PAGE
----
Our second birth, the receiving of the Holy Spirit, the Spirit of Christ, is the ultimate intent of the Gospel. Jesus came not just to satisfy divine justice for our crimes, but to transform our hearts and lives as well. This is the hope, that we would be with Him in the future and that we would be made like Him as well. The apostle John will tells us in 1 John 3:1-3,
See what kind of love the Father has given to us, that we should be called children of God; and so we are. The reason why the world does not know us is that it did not know him. Beloved, we are God’s children now, and what we will be has not yet appeared; but we know that when he appears we shall be like him, because we shall see him as he is. And everyone who thus hopes in him purifies himself as he is pure.
Christ in us, the indwelling of the Holy Spirit, provides for us the hope of glory, which is the hope of being with him and made like Him in the future.
But I want to back up just a second before I leave this wonderful passage and touch on something I left un-commented on earlier. It is a confusing passage without viewing it through the lens of the mystery of Christ. Paul says,
“in my flesh I am filling up what is lacking in Christ’s afflictions for the sake of his body, that is, the church”
What does he mean by this? Well, he doesn’t mean that Christ’s suffering and death was in some way incomplete. The Gospel is complete and perfect in every way. It supplies for us everything we need for life and faith, for how we are to live and what we are to believe. What Paul is saying is this, that because of the mystery of Christ, Christ in us, we have become, by faith, so unified with the Son of God, that when we suffer, He suffers. When we suffer for His Church, He enters into our suffering for His church. His afflictions were not lacking anything, but until we, the body, are taken into glory to be with Him, He will still suffer because we still suffer. His suffering will lack completion until all things become complete upon His return.
Our suffering will contribute to the uncovering of His glory in the World as well.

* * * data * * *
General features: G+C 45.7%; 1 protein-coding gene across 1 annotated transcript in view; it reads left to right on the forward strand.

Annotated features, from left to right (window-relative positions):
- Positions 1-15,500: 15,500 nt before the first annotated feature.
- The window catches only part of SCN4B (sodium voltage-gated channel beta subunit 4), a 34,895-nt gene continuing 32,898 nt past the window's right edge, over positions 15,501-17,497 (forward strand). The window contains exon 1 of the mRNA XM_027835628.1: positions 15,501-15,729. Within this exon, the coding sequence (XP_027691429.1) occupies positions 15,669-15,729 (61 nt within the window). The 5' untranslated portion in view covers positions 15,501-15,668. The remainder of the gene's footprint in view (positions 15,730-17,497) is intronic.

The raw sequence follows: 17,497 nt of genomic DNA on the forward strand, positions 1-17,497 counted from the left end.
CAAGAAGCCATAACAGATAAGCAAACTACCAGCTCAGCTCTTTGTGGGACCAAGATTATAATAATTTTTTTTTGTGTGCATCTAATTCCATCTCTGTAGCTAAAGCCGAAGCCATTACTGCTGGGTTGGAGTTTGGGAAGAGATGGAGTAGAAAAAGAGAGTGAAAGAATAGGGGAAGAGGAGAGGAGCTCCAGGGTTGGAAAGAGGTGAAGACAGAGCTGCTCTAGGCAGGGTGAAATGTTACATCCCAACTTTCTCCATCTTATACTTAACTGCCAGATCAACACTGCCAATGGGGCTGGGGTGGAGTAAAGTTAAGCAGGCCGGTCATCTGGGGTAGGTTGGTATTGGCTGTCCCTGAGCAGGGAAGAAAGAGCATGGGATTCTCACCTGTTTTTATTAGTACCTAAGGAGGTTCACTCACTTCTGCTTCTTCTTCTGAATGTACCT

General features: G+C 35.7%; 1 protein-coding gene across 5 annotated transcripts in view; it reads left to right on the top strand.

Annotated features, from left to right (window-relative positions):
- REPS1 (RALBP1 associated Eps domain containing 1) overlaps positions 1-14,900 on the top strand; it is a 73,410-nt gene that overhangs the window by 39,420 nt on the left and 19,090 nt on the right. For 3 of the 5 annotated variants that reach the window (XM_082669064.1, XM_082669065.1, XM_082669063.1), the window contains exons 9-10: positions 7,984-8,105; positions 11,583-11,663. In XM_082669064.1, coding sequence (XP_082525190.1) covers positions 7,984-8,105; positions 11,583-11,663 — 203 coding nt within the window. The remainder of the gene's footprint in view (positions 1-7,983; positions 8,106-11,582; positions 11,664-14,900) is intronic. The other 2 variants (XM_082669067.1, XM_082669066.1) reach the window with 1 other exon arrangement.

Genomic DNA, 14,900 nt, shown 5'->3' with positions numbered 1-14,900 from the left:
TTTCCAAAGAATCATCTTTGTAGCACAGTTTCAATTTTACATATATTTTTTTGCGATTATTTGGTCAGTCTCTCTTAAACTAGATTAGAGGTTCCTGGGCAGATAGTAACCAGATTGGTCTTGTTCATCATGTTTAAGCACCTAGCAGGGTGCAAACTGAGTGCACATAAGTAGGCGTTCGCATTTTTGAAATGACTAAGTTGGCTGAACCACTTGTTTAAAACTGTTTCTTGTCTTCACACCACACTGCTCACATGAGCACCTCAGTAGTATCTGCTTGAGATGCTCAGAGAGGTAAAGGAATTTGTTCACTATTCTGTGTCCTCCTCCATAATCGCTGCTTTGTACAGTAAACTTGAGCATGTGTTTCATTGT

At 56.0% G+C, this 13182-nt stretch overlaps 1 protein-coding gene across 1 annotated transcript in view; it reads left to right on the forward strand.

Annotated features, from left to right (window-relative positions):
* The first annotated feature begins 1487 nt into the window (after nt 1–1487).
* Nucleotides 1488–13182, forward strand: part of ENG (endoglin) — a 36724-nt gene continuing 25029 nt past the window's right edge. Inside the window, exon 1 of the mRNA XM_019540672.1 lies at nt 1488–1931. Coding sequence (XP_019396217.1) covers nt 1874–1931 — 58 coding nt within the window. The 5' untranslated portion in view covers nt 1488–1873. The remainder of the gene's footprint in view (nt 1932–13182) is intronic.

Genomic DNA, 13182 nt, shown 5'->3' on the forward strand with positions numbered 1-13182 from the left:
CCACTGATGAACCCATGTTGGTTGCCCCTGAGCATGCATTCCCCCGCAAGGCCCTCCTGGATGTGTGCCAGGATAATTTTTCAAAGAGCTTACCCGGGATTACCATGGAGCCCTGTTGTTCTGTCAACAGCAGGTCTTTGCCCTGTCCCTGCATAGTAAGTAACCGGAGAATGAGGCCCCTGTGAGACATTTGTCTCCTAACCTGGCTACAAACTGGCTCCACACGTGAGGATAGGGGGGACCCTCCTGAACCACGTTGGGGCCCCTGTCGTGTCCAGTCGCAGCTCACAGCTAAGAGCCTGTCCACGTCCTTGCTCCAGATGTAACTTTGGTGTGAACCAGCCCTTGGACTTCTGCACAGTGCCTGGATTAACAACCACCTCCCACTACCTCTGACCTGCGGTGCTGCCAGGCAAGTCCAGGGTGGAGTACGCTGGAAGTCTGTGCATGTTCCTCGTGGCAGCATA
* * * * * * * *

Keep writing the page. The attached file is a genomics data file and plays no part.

2 Corinthians 4:7-10 ESV
But we have this treasure in jars of clay, to show that the surpassing power belongs to God and not to us. We are afflicted in every way, but not crushed; perplexed, but not driven to despair; persecuted, but not forsaken; struck down, but not destroyed; always carrying in the body the death of Jesus, so that the life of Jesus may also be manifested in our bodies.
The hope of the Gospel, Christ in us, here is demonstrated as a “treasure in jars of clay”. Our transformation, meaning our ability for instance to suffer (i.e. being afflicted, crushed, persecuted, struck down, etc) with joy, our ability to be an unstoppable force of forgiveness, kindness, and gentleness in the face of betrayal and brutality “shows that the surpassing power belongs to God” and is a glorious manifestation of the life of Christ in physical form, in our bodies, with our hands and our feet.
So go bring glory God, do good, obey the Gospel, manifest the life of Christ in the flesh and enjoy the peace and stability of the indwelling Spirit of Christ. Only know this, suffering for the body is part of the call, in fact, I would urge you to remember this the next time you are betrayed by another Christian, or have a serious disagreement with another believer, or are misunderstood and mistreated by a pastor or someone in spiritual authority. The power of God and the glory of Christ will be found in your ability to be struck down and not destroyed by bitterness, un-forgiveness, and division. That is the miracle of the Gospel, suffering with joy.
Him we proclaim, warning everyone and teaching everyone with all wisdom, that we may present everyone mature in Christ. For this I toil, struggling with all his energy that he powerfully works within me.
Don’t expect to come to maturity by any other road than the one that Jesus, the prophets, the apostles, and the early disciples walked, the one the Scriptures clearly lay out for us. It is narrow, there are few, but it leads to the New Jerusalem, that Celestial City whose maker and foundation is God. That’s the end goal, the joy set before us. So go struggle and suffer with joy, like Paul, with all the energy that “Christ in you” powerfully provides for every believer. Go live the mystery!